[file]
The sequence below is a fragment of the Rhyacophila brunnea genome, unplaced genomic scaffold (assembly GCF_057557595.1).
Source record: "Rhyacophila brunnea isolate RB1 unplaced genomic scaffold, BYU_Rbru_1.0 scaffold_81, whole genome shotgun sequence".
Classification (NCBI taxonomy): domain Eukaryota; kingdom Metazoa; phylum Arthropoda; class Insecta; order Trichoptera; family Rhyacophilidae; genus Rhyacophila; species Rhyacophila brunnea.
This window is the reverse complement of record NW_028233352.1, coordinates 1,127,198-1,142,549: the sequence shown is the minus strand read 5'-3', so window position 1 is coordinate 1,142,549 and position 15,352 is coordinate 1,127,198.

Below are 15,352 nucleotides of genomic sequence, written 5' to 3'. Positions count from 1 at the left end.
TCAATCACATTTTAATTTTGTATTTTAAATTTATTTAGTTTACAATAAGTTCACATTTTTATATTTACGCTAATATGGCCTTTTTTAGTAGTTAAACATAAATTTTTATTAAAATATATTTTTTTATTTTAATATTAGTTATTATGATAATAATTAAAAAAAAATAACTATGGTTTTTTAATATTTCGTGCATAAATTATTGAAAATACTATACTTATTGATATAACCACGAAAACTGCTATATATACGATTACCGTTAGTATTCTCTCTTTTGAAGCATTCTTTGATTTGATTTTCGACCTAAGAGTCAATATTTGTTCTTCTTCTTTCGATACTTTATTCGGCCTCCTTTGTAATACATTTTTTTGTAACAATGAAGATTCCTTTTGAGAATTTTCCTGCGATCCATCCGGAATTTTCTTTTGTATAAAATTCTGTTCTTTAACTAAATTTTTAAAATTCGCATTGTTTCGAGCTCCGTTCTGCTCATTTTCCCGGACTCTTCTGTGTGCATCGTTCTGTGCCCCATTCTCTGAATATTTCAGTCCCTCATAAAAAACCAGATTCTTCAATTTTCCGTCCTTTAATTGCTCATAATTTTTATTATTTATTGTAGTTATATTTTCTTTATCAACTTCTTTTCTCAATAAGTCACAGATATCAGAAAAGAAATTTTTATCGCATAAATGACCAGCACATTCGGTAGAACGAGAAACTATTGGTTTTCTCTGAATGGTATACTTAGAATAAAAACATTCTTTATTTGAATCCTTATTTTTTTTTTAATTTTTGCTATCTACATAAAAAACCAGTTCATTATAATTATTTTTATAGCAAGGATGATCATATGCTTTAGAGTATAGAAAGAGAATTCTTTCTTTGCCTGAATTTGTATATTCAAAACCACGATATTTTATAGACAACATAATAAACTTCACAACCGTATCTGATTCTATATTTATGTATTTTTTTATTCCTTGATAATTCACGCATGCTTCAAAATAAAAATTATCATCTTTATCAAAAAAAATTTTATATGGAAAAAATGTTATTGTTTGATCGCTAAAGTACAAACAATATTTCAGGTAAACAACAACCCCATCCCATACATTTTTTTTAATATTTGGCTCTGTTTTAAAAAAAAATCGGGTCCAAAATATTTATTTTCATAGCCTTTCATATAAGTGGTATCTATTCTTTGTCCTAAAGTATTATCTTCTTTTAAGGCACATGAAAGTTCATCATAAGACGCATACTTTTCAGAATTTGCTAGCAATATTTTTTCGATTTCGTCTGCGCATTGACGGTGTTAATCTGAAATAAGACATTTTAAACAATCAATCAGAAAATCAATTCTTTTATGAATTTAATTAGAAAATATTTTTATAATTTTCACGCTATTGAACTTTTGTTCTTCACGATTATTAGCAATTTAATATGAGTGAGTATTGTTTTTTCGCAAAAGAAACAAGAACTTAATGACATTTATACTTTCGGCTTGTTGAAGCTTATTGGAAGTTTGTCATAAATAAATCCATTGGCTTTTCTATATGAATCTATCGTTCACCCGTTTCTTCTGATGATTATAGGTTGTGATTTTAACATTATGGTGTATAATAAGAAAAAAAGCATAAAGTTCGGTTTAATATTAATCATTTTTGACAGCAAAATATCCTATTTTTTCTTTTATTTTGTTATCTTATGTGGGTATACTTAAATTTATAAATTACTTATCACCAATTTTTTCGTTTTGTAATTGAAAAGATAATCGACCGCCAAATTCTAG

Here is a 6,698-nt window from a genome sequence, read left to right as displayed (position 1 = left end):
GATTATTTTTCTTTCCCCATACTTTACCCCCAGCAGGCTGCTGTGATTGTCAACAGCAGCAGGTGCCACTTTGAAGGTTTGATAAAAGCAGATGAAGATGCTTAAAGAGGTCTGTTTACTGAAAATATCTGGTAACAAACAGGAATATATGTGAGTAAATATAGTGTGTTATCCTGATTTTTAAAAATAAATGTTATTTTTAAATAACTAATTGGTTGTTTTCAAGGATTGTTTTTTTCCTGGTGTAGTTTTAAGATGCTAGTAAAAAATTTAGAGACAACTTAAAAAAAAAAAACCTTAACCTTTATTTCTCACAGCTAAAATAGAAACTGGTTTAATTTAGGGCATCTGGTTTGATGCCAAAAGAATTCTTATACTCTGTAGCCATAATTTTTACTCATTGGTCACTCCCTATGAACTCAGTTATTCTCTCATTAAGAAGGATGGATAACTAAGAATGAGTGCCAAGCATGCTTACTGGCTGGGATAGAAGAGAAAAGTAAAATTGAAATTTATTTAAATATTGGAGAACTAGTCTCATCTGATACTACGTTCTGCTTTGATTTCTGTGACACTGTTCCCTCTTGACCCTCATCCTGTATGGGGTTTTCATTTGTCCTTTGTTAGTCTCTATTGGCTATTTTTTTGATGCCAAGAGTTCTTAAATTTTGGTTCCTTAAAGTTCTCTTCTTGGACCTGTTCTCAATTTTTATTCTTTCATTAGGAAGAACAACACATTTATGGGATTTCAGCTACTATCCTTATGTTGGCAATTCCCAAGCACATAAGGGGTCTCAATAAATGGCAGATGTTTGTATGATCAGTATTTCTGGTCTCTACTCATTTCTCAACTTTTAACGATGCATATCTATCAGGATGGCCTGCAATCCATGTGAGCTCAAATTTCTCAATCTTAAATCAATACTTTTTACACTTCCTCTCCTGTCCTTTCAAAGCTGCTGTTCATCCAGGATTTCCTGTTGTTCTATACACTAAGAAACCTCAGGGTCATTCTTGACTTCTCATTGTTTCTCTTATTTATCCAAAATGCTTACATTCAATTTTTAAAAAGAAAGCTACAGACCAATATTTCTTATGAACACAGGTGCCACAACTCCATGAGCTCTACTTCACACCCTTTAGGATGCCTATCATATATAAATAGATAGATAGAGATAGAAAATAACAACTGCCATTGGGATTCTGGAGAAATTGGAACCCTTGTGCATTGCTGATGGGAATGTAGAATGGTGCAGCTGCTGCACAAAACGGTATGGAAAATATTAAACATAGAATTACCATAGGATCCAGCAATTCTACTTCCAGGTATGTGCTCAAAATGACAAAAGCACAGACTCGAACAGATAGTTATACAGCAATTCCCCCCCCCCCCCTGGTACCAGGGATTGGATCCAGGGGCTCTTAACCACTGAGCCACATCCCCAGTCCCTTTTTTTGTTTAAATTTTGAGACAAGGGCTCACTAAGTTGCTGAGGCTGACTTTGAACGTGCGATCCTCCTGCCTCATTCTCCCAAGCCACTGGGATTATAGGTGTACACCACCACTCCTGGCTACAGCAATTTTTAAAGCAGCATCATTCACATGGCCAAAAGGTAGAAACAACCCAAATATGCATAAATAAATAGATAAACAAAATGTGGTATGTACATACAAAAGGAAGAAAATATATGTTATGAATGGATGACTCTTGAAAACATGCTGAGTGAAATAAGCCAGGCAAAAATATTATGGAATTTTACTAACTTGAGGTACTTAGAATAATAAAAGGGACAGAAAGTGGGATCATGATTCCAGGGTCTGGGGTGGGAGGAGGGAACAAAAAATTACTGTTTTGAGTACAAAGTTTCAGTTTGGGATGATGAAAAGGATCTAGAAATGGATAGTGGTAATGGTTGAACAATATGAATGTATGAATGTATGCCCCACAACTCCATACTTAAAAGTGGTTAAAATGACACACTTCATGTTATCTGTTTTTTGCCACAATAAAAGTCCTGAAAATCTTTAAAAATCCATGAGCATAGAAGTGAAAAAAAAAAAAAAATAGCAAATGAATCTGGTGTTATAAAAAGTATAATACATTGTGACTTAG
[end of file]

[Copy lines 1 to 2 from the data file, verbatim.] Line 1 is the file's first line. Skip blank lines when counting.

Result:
The sequence below is a fragment of the Rhyacophila brunnea genome, unplaced genomic scaffold (assembly GCF_057557595.1).
Source record: "Rhyacophila brunnea isolate RB1 unplaced genomic scaffold, BYU_Rbru_1.0 scaffold_81, whole genome shotgun sequence".